Wednesday, January 19, 2011

The Internet Zombie Invasion

Brisbane Zombie Walk 2009 by Albert "YingYang" Mactan 
Over the Holidays, I had a recurring dream about a zombie outbreak in the US.
As sometimes happens in my dreams, it was all very cinematic. The casting and production were top-notch.
There were a bunch of these dreams, sometimes two or three in one night. Each one followed the story a single person and how they were trying to survive in a zombie apocalypse.

Most didn't make it.

We were fighting a losing battle. The mindless actions of the zombies were defeating us because they were tough and single-minded.

And, no: I haven't been watching "The Walking Dead."
(I don't have cable - I'm waiting for the DVD.)

The dreams didn't stop until I figured out the metaphore: creatures with no intelligent presence in the world of the Internet are mindlessly attacking it.

We will certainly see a huge blow to civil liberties when the new US legislature convenes and loses its collective mind over WikiLeaks.
Yesterday, the Open Internet suffered an incredible blow when the FCC accepted the proposed merger between Comcast and NBC/Universal.

The "small government conservatives" are already attacking the FCC for attempting any sort of oversight of Internet communications.  They are casting recent FCC actions as a regulatory power grab.  I've been on the fence about "Net Neutrality," but recently it's become clear for me. A free and open Internet is required for the US to stay a major player in the technological world. A major reason China hasn't already blown by us is the limitations and restrictions they place on the Internet.
I don't really fear regulation right now as much as I fear tollways and private restrictions on the domestic Internet.  We are building a future that relies on the Ubiquitous Internet as much as our current world relies on cheap and reliable electricity.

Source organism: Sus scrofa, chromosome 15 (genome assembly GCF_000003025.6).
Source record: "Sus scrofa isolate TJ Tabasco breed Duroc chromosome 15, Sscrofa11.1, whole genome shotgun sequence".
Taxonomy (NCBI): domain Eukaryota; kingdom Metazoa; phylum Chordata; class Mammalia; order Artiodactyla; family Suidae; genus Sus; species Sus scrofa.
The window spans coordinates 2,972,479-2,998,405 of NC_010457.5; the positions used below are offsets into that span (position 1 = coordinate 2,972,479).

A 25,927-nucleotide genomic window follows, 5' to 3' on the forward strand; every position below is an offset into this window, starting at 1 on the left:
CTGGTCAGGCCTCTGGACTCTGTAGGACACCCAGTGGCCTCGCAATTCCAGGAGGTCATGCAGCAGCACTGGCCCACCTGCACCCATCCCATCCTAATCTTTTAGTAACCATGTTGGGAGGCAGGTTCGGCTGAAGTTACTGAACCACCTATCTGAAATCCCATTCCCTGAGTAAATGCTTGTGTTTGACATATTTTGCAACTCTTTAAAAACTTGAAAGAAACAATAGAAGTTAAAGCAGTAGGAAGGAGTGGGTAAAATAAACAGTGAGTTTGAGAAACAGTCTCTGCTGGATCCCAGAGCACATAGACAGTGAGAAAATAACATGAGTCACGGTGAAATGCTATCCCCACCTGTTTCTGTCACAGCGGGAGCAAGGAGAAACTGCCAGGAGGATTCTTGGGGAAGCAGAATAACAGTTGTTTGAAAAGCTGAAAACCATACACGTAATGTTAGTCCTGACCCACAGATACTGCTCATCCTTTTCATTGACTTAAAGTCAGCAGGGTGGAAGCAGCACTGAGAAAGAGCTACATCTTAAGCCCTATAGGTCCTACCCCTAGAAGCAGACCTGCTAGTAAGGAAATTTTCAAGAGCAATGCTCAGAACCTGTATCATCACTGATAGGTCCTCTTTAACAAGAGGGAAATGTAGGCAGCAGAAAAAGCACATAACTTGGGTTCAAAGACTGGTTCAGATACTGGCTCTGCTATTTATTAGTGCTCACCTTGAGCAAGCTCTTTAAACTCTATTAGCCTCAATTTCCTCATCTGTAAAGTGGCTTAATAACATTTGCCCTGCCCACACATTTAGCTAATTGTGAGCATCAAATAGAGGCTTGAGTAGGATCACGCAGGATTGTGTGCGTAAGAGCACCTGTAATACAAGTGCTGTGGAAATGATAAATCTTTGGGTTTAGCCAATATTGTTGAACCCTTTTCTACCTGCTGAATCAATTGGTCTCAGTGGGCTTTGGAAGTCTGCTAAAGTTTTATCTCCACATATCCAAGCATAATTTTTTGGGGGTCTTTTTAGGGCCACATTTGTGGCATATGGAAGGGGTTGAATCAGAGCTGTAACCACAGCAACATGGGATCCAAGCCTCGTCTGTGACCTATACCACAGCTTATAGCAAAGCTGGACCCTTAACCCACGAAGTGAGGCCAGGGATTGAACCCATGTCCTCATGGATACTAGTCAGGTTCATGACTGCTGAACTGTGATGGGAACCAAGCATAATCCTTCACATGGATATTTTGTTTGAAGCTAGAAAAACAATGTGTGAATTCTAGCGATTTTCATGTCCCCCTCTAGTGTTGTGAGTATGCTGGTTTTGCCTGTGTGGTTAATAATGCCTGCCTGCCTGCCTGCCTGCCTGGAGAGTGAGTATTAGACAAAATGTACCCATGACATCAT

Comcast doesn't want to sell us cheap and reliable bits. They want to sell us Premium Content.

But what the zombies don't (perhaps can't) understand is that the Internet isn't a thing. It's not even a service. It's a place. It's a place where they are not alive. Just animated corpses terrorizing the citizens.
They don't understand our fear as they shamble along. Destroying synapses in the hive mind. Eating at our brains so they can sell Grandma another season of The Marriage Ref.

If the United States is to be a player in the technological world of the near future, we MUST have a platform to build on. Our new businesses must know the costs of working on the Internet without the looming threat that ISPs will simply take them offline or hold their content ransom.
Or those businesses will leave the country.
It's already happening.
The last two companies for whom I did "due diligence" research were looking at moving to Canada.
They can still hire Silicon Valley contractors, but the Canadian government was being a lot more friendly to online creators.

In the EU, they don't even have this discussion. Internet providers aren't content companies. By keeping those roles separate, the Free Market can set pricing and availability of Internet services and content. It's the government-supported monopolies and duopolies that create the need for regulation here in the US.

Of course, many countries in the EU have caved in to pressure from US media companies and have legislated ridiculous (as in "worthy of ridicule) copyright controls. But that problem will solve itself as new publishers opt out of the current systems.

No comments:

Post a Comment

Please leave your comment here.